1. There is always the next meditation session. This is what happened today and it is over now. It cannot be changed. But you can be mindful of how you feel after it, noticing the emotions and thoughts and maybe physical sensations that you are experiencing now.
  2. When the bell rang at the end, you were aware of that moment, even if of no other and so there was mindfulness there.
  3. Among a whole series of sitting practices, today’s one can be seen as one distraction, one disconnect and only one before coming back to the breath in the next practice.
  4. More importantly, meditation and mindfulness are about seeing what is really is; the stuff we try to hide from all our friends and family and of course from ourselves. So if we are sitting honestly we will notice the ugly and the bad as least as much as the good.

Sit around the fire

I have quite a bit of Jon Hopkins and of Ram Dass in my life and so for the two to be together in such a beautiful manner is really a blessing. But as Ram Dass says here ‘Don’t worship the gate, go into the inner temple’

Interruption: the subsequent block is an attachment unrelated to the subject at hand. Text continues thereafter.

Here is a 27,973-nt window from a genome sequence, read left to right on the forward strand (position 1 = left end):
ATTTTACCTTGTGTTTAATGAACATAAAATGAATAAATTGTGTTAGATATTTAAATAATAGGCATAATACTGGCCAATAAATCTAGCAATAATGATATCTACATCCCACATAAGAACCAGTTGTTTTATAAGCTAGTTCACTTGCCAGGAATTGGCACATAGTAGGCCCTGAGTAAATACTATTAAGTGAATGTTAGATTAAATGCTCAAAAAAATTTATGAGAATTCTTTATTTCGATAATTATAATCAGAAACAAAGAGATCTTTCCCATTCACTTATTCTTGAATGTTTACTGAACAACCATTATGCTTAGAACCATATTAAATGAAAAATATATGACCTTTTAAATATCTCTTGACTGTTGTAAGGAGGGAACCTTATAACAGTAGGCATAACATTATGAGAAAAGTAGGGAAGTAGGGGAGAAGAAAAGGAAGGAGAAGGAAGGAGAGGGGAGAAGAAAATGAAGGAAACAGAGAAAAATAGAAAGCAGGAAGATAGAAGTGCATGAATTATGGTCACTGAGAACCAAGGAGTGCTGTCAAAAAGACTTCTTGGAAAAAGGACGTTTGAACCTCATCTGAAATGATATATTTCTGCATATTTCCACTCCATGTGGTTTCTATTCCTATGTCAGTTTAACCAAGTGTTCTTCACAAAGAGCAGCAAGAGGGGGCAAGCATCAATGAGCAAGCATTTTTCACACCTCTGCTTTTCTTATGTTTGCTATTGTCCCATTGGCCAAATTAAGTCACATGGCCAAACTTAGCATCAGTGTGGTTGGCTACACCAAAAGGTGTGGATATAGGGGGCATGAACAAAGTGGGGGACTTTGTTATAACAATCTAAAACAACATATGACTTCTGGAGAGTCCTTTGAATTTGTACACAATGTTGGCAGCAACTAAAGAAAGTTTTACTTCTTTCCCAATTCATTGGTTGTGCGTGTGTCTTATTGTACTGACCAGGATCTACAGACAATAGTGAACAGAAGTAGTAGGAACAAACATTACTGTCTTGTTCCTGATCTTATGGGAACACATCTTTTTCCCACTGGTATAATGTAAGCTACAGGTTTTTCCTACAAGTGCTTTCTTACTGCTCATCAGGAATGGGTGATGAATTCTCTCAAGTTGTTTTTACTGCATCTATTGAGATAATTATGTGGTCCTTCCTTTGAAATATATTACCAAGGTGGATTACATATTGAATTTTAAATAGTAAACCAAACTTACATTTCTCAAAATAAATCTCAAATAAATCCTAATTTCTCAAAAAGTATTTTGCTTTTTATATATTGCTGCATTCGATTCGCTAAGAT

I couldn’t say with any honesty that I enjoy running, but it does give me a sense of satisfaction and, if I am honest, smugness as well. Whilst I was certainly pleased to complete the couch to 5k app a month ago, I feel more gratification that I am running or that I go running, than any goal I may achieve doing it. My original motivation was to be healthier, to be trimmer and slimmer, to breathe less heavily walking up hills, maybe even to live longer and with less illness. I bought some scales a year ago and was genuinely frightened by where the spinner stopped. I’ve had a few hospital visits recently too. So mortality’s foul breath is right up in my nose to be sure. Additionally, the thought of having to go return shopping for another pair of trousers the next size up was a self embarrassment lurking like a troll under a bridge in the back of mind.